This is the seventh of ten posts revealing the ten Marquette nominees for the SBN Wisconsin Hall of Fame. These are in no particular order, except for the particular order they're in.
He arrived as the least-heralded player in a dynamic trio that was destined to reignite the flame of Marquette basketball.
He left as the most decorated player in that same trio: the leading scorer in Marquette history, a well-rounded force who led his team to four consecutive 10-win seasons in the Big East and four consecutive NCAA tournament invitations.
He's now a nominee for the SBN Wisconsin Hall of Fame.
I'm Tom Rinaldi.* This is Outside the Lines: The Jerel McNeal Story.**
* No, I'm not.
** No, this isn't.
The McSteal story continues, after the jump.
After completing his prep career at Hillcrest High School (Country Club Hills, IL), Jerel McNeal arrived at Marquette University in the fall of 2005. Despite a very successful run at Hillcrest -- McNeal was named to the AP's All-State First Team in 2005, as well as the Chicago Tribune's All-State First Team and the Parade All-American Third Team -- 'Rel found himself in the shadow of classmates Dominic James (who set the world on fire during his freshman campaign at MU) and home state hero Wesley Matthews, Jr. (who made waves by spurning his hometown UW-Madison Badgers for Marquette). Nevertheless, McNeal started every game for the Golden Eagles in 2005-'06 and earned a reputation as a defensive Tasmanian devil; 'Rel averaged 2.1 steals per game, and was dubbed "McSteal" as a result.
Unfortunately, during his first two years, 'Rel was as good at giving the ball back to the opposition as he was taking it away. He averaged 3.8 turnovers per game in his freshman season and a staggering 4.1 turnovers per game in his sophomore campaign, which ended early when McNeal broke his thumb in practice -- a Smarmy Tom Crean Special, as the locals like to call it -- before the final Big East game of the season. Without Jerel, a punchless Marquette squad and a laughably-intimidated Crean got pushed around by Michigan State in the first round of the NCAA tournament.
The 2007-'08 season saw the beginning of The Emergence of McNeal, as Jerel transformed from a capable-if-unspectacular player into the team's go-to guy. Cutting his turnovers to 2.8 per game while averaging 4.9 boards and 3.5 assists per contest, McNeal was a dominant force down the stretch, scoring 20 points or more in five of the last six contests -- including a Herculean 30-point, 8-rebound performance in a heartbreaking overtime loss to Stanford in the second round of the NCAA tournament.
After toying with the idea of going pro, McNeal ultimately withdrew his name from the NBA Draft and joined James and Matthews for a tremendous senior season. Cementing his place among the all-time greats of Marquette basketball, McNeal added a highly-effective three-point shot to his repertoire; after knocking down triples at about a 30% clip for his first three years, 'Rel shot 38% from beyond the arc in his senior year (including an unconscious 7-for-7 performance against Cincinnati on January 4, 2009). The improved three-point shot led to a significant bump in McNeal's points-per-game output, as he averaged 19.8 points per contest and, on February 10, 2009, broke George Thompson's 41-year-old, all-time Marquette scoring mark.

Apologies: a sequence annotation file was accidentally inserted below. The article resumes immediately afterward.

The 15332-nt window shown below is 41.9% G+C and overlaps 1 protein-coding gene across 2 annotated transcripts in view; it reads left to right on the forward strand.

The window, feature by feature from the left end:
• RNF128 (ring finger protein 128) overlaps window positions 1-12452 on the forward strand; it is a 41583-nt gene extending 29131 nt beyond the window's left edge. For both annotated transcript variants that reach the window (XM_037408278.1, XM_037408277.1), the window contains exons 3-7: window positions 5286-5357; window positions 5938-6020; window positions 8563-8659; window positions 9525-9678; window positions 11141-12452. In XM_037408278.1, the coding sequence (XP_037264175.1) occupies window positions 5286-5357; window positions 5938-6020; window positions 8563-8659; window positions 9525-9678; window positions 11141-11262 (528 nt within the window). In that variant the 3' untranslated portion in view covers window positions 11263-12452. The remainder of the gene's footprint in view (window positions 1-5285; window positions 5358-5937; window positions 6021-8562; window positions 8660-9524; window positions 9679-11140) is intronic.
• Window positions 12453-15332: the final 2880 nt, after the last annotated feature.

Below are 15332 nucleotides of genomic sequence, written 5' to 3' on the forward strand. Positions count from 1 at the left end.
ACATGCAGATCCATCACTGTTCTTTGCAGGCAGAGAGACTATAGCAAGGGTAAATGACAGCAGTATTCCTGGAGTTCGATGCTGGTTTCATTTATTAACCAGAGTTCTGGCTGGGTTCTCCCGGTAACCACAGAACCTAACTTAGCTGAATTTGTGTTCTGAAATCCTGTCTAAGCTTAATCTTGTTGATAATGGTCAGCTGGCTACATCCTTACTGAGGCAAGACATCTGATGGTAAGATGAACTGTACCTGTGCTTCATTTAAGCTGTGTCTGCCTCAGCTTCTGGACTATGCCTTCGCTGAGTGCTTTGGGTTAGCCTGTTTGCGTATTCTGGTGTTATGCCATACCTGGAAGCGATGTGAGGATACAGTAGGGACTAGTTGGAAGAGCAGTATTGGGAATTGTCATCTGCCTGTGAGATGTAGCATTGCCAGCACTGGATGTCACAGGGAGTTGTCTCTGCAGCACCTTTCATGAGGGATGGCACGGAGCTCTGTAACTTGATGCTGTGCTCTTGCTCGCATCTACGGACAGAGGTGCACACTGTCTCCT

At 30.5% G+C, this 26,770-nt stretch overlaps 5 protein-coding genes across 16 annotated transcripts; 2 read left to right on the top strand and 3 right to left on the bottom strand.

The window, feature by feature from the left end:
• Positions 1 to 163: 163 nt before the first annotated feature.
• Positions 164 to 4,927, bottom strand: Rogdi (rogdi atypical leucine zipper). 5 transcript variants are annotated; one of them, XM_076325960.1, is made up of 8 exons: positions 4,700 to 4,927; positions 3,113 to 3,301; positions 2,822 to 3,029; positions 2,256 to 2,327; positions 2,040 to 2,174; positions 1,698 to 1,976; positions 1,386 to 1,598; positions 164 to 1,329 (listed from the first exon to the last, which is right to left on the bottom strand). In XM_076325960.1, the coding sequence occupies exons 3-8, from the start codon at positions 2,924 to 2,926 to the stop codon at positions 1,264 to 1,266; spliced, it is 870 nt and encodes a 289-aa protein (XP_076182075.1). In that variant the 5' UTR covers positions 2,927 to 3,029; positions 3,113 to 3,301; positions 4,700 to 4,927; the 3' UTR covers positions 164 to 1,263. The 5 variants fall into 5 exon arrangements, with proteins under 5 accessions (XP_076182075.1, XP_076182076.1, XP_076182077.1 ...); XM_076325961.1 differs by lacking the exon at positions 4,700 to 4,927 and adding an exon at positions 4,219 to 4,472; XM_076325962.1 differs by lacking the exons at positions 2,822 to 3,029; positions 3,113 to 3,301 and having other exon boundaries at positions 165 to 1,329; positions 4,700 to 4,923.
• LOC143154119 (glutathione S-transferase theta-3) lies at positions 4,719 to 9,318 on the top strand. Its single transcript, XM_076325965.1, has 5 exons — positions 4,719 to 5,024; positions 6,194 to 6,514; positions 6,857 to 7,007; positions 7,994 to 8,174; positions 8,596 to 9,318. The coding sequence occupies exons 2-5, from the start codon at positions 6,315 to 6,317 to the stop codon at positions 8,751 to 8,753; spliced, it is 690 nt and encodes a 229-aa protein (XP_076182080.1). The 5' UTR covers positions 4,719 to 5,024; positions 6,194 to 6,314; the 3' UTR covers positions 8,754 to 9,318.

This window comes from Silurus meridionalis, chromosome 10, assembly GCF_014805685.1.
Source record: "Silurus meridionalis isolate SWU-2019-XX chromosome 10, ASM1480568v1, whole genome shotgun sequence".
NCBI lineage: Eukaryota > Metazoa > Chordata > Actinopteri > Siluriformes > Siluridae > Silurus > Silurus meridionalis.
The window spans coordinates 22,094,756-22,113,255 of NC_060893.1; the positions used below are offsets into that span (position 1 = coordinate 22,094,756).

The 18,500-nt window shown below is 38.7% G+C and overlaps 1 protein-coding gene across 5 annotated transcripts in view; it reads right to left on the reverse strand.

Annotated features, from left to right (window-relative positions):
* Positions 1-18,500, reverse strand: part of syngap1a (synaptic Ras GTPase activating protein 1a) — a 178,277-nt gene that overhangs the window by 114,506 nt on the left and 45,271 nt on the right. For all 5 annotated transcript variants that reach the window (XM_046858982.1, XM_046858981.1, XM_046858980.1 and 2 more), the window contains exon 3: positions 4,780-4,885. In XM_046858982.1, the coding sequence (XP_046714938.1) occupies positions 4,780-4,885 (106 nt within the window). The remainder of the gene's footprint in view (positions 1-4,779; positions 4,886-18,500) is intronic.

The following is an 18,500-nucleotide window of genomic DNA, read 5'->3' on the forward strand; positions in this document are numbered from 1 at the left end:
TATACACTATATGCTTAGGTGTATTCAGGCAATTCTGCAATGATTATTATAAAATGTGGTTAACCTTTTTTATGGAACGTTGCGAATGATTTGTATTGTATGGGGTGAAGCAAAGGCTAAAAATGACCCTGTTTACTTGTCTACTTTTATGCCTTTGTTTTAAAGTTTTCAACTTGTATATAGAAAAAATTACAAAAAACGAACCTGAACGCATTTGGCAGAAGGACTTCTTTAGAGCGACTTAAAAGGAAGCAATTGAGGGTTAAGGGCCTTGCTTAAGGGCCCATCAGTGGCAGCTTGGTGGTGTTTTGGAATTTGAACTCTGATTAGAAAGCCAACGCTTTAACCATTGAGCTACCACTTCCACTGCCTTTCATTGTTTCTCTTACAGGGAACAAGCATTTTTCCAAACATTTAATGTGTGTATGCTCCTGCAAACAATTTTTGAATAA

It seems silly to call a 6'2", 190 lb. off guard a dominant force, but I think that's the best word to describe Jerel in 2008-'09. Witness the game vs. UW-Madison in 2008: with Marquette trailing 41-34 at the 17 minute mark of the second half, Jerel scored Marquette's next 14 points -- and 19 of the team's last 27 points -- as MU swiped victory from the jaws of defeat with a 61-58 triumph over The Red Menace. Or consider 'Rel's game at Notre Dame in 2009, when he scored 16 first-half points (including two traditional three-point plays in the first 10 minutes of the game) to prevent the Irish from opening a lead on their home court, and then drilled a cold-blooded three-pointer with two minutes to go that took the air out of the gym.
Once again, while Marquette's season ended in heartbreak with a loss in the second round of the NCAA tournament, 'Rel left everything on the floor in his last game, putting up 30 points (and 13-15 free throw shooting) with five rebounds and four assists. The Three Amigos drew a lot of flack from small-minded, small-picture types who harped on the trio's failure to make the Sweet 16 of the Big Dance, but, as 'Rel's performances against Stanford and Missouri show, it wasn't like the The Amigos crapped the bed in the tournament. They played great, but **** happened. Them's the breaks.
For all these reasons, I hereby nominate Jerel McNeal for the SBN Wisconsin Hall of Fame.